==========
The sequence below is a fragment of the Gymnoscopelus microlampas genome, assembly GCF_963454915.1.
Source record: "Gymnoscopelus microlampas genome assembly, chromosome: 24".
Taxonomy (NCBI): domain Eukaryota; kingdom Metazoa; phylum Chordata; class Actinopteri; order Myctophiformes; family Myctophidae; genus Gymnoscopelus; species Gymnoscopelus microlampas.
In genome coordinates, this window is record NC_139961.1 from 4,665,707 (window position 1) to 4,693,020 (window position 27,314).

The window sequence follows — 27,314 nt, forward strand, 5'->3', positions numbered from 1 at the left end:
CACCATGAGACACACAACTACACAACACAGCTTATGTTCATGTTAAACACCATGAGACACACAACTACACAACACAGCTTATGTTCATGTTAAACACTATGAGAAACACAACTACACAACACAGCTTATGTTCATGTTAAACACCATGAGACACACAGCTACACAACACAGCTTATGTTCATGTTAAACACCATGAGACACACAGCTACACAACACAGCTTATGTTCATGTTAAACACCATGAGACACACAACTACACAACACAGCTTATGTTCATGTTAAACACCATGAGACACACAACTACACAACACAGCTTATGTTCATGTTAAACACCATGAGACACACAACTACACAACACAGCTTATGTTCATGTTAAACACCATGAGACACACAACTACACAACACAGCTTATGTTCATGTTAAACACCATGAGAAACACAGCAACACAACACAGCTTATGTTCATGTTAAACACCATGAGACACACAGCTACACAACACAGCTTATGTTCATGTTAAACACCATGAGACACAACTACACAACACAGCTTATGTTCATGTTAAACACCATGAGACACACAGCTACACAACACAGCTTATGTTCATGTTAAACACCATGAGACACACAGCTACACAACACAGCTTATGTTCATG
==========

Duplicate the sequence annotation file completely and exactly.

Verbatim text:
The sequence below is a fragment of the Gymnoscopelus microlampas genome, assembly GCF_963454915.1.
Source record: "Gymnoscopelus microlampas genome assembly, chromosome: 24".
Taxonomy (NCBI): domain Eukaryota; kingdom Metazoa; phylum Chordata; class Actinopteri; order Myctophiformes; family Myctophidae; genus Gymnoscopelus; species Gymnoscopelus microlampas.
In genome coordinates, this window is record NC_139961.1 from 4,665,707 (window position 1) to 4,693,020 (window position 27,314).

The window sequence follows — 27,314 nt, forward strand, 5'->3', positions numbered from 1 at the left end:
CACCATGAGACACACAACTACACAACACAGCTTATGTTCATGTTAAACACCATGAGACACACAACTACACAACACAGCTTATGTTCATGTTAAACACTATGAGAAACACAACTACACAACACAGCTTATGTTCATGTTAAACACCATGAGACACACAGCTACACAACACAGCTTATGTTCATGTTAAACACCATGAGACACACAGCTACACAACACAGCTTATGTTCATGTTAAACACCATGAGACACACAACTACACAACACAGCTTATGTTCATGTTAAACACCATGAGACACACAACTACACAACACAGCTTATGTTCATGTTAAACACCATGAGACACACAACTACACAACACAGCTTATGTTCATGTTAAACACCATGAGACACACAACTACACAACACAGCTTATGTTCATGTTAAACACCATGAGAAACACAGCAACACAACACAGCTTATGTTCATGTTAAACACCATGAGACACACAGCTACACAACACAGCTTATGTTCATGTTAAACACCATGAGACACAACTACACAACACAGCTTATGTTCATGTTAAACACCATGAGACACACAGCTACACAACACAGCTTATGTTCATGTTAAACACCATGAGACACACAGCTACACAACACAGCTTATGTTCATG